Coloured is what the British once called us. The British and others once used skin colour as a reason to oppress others. And it is such issues that colour the final episode of the fifth season of Endeavour, a British crime drama set in the late sixties.
Such a pity that we’ll probably not see the show ever, here in India. It would be good inspiration for our dramas and films. There is much that is similar between how people of colour were once treated in parts of the world and how we Indians treat some other Indians.
One takeaway is how to speak of things political without lapsing into propaganda. Colours takes place in 1968, a time known for riots worldwide.
Detective Chief Inspector Fred Thursday is dancing with his wife. Fred is not the main character in the drama but he and his family loom over the series.
DCI Thursday is mentor/father figure to Detective Sergeant Morse, the Endeavour after whom the show is named. But Thursday already has family. A wife, a daughter and a son.
The wife, Win, is a slightly pitiful gentle character and we mainly interface with her via her sandwiches. She packs husband Fred a different kind of sandwich for each day of the week but they never seem to impress him. As Colours opens, she refers to Thursday’s upcoming retirement – something to which he does not look forwards. He’s married to his job.
Daughter, Joan, serves as romantic interest for Endeavour. But it’s one sided – Joan, with a policeman father, can’t think of life with one. And, since Endeavour is prequel to another famous show, Inspector Morse, we know that Endeavour remains single.
The son only comes into prominence in this episode. He last appeared in Coda, episode four of series three. There, we see Sam leave to join the army. Early in Colours, we see him at an army base where a fashion shoot is about to take place.
Lance Corporal Sam Thursday and mates, Privates Oswald and Collier, will soon sail for Germany. But, in the meantime, Sam and his mates are asked to escort the models for the photo shoot. They gladly do so. Oswald is black.
We also see Morse and a girl, at the Oxford Debating Society, attending a talk on sending immigrants home. Rings a bell for us in India today.
Endeavour met the girl, Claudine, at a housewarming party thrown by Joan. Later, we see him leave Claudine’s flat and we hear:
Meanwhile, at the military base, as the models are getting photographed:
One of the models, pretty Jean Ward, flirts with Sam only to tell him she’s ‘taken’ already. After the shoot, as she changes:
In the meantime, Claudine and Endeavour have a picnic in a garden with a bottle of wine as the radio plays:
As the couple relax on a lawn, a hair salon practicing segregation becomes a target for protesters. Many protests, in those days, were sparked by segregation or not allowing coloured people and others to share the same spaces.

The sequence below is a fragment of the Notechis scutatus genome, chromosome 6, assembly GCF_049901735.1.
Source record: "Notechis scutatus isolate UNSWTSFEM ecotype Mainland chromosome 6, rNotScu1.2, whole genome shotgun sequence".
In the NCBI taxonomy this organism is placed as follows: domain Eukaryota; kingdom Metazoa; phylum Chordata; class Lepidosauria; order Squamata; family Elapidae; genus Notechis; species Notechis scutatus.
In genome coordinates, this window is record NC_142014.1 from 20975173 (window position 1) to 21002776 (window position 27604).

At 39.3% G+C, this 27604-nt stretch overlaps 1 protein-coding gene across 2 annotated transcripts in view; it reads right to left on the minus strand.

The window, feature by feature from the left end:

The police guard the salon. We see Woman Police Constable, Trewlove, another usual of the show – a bright and beautiful young woman. And Morse’s latest lady, Claudine, is busy taking photos. Joan Thursday and a student, Kit Hutchens, are protesters, with a Marcus X.
In those days, there was a black leader called Malcolm X – is the show referring to him?
In any case, there’s a small riot and Trewlove gets a black eye. Joan is arrested. But Detective Sergeant Strange, another regular on the show, releases her. Will something develop between the two? There’s already tension between him and Morse which is not so strange given professional rivalry.
But then Sam, Thursday’s son, becomes a suspect in a murder case as the model who kissed him is found dead on the army base. However, it appears that she kisses every Tom, Dick and Oswald and it is the black who is dragged off to the police station. Everything points to him.
And then there’s another corpse! So, who can have done the murders?
We are offered a fine choice of suspects. There’s the girl’s stepmother, a Nazi sympathizer, Lady Bayswater. She will inherit a lot with Jean out of the way.
But there’s also Marcus X and Thursday and Endeavour go to meet him. The murdered Jean, we know, kissed a lot of men. And it pleased her to chose those whom her parents despised – Marcus is black like Oswald.
However, on the army base, there’s a huge McDuff who seems to get easily excited and attacks Endeavour. He is treated with great gentleness by the regiment’s leaders. And, though we can see that he might be a murderer, he is not arrested and is only led to bed like a child by Major Coward. The Major then sings him to sleep:
Desperate as each clue leads nowhere, Morse also visits the salon during the investigation:
And it’s there that things finally fall into place in Endeavour’s excellent brain! The pace is peppy and there’s plenty of action in the showdown.
Colours has all the regular features of an Endeavour episode. The show is inspired by the novels of Colin Dexter and, while the author was alive, he’d appear in every episode. After his death, he shows up as pictures. Here, he’s in uniform in a photo on a wall.
With the finale of the season, I plan to diverge for a time as I do feel dejected that Endeavour may never be aired in India.